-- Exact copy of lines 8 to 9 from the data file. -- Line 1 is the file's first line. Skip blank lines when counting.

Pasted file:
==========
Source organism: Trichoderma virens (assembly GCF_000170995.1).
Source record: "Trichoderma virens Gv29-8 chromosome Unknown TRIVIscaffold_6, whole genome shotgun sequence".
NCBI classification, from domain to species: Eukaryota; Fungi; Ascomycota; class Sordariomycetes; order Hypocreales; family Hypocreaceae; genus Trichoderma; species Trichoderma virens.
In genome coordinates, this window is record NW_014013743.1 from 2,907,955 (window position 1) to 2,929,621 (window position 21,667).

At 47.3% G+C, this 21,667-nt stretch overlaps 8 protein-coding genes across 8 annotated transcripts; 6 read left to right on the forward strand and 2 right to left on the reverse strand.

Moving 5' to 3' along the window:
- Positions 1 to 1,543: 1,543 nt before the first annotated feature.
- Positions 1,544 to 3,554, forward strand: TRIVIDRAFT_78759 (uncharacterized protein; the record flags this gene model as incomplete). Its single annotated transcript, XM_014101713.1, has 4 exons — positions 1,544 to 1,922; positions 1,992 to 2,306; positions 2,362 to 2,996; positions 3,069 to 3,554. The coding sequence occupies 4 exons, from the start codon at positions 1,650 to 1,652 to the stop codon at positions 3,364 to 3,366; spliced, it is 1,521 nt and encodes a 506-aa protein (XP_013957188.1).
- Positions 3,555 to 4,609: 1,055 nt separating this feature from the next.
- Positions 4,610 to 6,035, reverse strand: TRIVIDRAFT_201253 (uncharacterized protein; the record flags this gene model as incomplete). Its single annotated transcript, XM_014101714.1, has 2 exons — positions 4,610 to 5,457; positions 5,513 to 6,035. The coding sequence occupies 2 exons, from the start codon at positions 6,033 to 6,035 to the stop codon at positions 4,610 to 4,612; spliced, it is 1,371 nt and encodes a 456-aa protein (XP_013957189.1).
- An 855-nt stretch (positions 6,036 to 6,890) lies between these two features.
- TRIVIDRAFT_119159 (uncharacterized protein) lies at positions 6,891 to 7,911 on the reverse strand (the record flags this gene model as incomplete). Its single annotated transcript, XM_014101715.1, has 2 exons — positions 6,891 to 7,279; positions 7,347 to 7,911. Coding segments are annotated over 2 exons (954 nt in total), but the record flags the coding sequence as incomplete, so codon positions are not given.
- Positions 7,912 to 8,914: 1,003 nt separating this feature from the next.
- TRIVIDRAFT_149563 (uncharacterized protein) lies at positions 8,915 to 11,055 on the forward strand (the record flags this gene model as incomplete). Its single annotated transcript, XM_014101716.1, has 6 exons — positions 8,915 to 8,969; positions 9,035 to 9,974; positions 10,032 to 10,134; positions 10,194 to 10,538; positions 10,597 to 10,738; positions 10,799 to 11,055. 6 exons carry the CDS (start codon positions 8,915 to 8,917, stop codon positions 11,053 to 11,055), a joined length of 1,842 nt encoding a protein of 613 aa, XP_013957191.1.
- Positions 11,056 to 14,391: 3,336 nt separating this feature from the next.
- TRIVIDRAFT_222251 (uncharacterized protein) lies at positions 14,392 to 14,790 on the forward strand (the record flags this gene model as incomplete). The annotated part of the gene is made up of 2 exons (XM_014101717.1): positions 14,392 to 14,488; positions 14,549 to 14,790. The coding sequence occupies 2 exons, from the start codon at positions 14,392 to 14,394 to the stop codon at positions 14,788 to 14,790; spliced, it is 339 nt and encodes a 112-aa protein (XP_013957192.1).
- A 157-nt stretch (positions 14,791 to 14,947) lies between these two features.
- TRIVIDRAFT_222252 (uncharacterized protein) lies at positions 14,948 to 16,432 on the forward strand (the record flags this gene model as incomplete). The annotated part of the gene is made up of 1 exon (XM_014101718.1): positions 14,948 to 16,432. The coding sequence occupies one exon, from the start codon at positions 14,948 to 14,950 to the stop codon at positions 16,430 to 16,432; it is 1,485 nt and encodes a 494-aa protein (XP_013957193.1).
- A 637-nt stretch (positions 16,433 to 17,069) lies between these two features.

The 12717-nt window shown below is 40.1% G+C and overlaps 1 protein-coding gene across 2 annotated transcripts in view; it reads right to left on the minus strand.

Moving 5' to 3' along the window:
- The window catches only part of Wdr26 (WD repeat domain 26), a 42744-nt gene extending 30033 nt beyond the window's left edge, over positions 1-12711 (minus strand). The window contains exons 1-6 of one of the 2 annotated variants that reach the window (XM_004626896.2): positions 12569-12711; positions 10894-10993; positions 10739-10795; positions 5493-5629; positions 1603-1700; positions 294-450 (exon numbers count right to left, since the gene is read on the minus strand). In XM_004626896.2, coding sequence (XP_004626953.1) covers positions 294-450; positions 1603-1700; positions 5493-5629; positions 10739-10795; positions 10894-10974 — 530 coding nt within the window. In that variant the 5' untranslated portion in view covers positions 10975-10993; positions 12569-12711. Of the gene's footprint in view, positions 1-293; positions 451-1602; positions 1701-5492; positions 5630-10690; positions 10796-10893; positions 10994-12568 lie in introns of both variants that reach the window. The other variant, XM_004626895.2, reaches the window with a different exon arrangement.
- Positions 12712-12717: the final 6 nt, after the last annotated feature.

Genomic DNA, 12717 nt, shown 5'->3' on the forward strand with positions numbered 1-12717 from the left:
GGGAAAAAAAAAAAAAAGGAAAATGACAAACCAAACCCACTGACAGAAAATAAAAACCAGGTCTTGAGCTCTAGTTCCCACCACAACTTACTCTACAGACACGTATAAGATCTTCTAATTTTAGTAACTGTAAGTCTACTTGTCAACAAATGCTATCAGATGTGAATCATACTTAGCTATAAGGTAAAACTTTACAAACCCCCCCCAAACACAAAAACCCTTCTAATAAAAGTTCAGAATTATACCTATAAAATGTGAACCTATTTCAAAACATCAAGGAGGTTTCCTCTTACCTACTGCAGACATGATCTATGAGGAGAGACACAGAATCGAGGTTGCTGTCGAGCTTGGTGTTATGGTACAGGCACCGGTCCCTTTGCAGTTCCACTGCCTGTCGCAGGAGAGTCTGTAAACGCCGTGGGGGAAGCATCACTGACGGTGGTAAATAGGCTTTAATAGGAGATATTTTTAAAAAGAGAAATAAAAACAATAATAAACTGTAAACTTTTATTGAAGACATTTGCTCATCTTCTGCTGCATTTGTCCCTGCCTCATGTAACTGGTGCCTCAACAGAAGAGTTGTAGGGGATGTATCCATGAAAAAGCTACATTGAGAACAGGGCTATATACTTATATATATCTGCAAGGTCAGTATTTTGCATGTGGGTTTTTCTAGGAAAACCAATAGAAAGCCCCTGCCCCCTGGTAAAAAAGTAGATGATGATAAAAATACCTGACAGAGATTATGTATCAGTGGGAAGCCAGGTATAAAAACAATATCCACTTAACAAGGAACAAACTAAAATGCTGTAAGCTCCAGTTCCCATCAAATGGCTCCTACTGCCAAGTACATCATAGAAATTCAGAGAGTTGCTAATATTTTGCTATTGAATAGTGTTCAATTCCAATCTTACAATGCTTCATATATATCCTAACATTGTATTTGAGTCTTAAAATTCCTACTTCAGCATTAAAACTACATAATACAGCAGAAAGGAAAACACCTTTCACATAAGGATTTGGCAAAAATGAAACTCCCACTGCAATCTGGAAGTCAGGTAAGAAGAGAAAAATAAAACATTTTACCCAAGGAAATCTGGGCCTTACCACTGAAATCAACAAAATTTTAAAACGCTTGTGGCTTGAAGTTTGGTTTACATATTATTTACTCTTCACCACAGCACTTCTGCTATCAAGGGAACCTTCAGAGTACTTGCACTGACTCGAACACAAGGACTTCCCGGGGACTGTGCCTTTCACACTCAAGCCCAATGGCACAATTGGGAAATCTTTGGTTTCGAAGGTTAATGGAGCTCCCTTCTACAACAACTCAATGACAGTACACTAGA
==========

- Positions 1,544 to 3,554, forward strand: TRIVIDRAFT_78759 (uncharacterized protein; the record flags this gene model as incomplete). Its single annotated transcript, XM_014101713.1, has 4 exons — positions 1,544 to 1,922; positions 1,992 to 2,306; positions 2,362 to 2,996; positions 3,069 to 3,554. The coding sequence occupies 4 exons, from the start codon at positions 1,650 to 1,652 to the stop codon at positions 3,364 to 3,366; spliced, it is 1,521 nt and encodes a 506-aa protein (XP_013957188.1).
- Positions 3,555 to 4,609: 1,055 nt separating this feature from the next.